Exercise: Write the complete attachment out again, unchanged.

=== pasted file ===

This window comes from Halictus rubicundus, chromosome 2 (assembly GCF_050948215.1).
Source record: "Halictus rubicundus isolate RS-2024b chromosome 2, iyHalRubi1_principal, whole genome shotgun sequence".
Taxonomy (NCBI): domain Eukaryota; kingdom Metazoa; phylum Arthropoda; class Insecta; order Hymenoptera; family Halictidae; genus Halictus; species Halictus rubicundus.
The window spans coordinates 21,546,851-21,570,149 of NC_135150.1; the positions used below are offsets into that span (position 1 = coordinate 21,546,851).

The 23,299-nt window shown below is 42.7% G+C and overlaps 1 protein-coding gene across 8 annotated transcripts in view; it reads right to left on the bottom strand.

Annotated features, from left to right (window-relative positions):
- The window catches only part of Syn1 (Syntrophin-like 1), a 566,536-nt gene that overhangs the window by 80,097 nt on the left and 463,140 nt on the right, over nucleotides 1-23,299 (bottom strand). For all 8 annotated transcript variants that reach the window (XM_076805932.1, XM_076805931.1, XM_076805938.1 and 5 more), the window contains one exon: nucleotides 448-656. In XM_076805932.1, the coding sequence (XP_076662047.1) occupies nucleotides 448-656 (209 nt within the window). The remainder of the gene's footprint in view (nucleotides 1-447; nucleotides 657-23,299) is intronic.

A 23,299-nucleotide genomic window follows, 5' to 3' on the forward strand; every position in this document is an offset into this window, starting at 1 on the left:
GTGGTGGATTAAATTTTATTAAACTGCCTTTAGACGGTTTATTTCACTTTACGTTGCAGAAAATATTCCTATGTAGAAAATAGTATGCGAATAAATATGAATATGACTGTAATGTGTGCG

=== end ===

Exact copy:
This window comes from Halictus rubicundus, chromosome 2 (assembly GCF_050948215.1).
Source record: "Halictus rubicundus isolate RS-2024b chromosome 2, iyHalRubi1_principal, whole genome shotgun sequence".
Taxonomy (NCBI): domain Eukaryota; kingdom Metazoa; phylum Arthropoda; class Insecta; order Hymenoptera; family Halictidae; genus Halictus; species Halictus rubicundus.
The window spans coordinates 21,546,851-21,570,149 of NC_135150.1; the positions used below are offsets into that span (position 1 = coordinate 21,546,851).

The 23,299-nt window shown below is 42.7% G+C and overlaps 1 protein-coding gene across 8 annotated transcripts in view; it reads right to left on the bottom strand.

Annotated features, from left to right (window-relative positions):
- The window catches only part of Syn1 (Syntrophin-like 1), a 566,536-nt gene that overhangs the window by 80,097 nt on the left and 463,140 nt on the right, over nucleotides 1-23,299 (bottom strand). For all 8 annotated transcript variants that reach the window (XM_076805932.1, XM_076805931.1, XM_076805938.1 and 5 more), the window contains one exon: nucleotides 448-656. In XM_076805932.1, the coding sequence (XP_076662047.1) occupies nucleotides 448-656 (209 nt within the window). The remainder of the gene's footprint in view (nucleotides 1-447; nucleotides 657-23,299) is intronic.

A 23,299-nucleotide genomic window follows, 5' to 3' on the forward strand; every position in this document is an offset into this window, starting at 1 on the left:
GTGGTGGATTAAATTTTATTAAACTGCCTTTAGACGGTTTATTTCACTTTACGTTGCAGAAAATATTCCTATGTAGAAAATAGTATGCGAATAAATATGAATATGACTGTAATGTGTGCG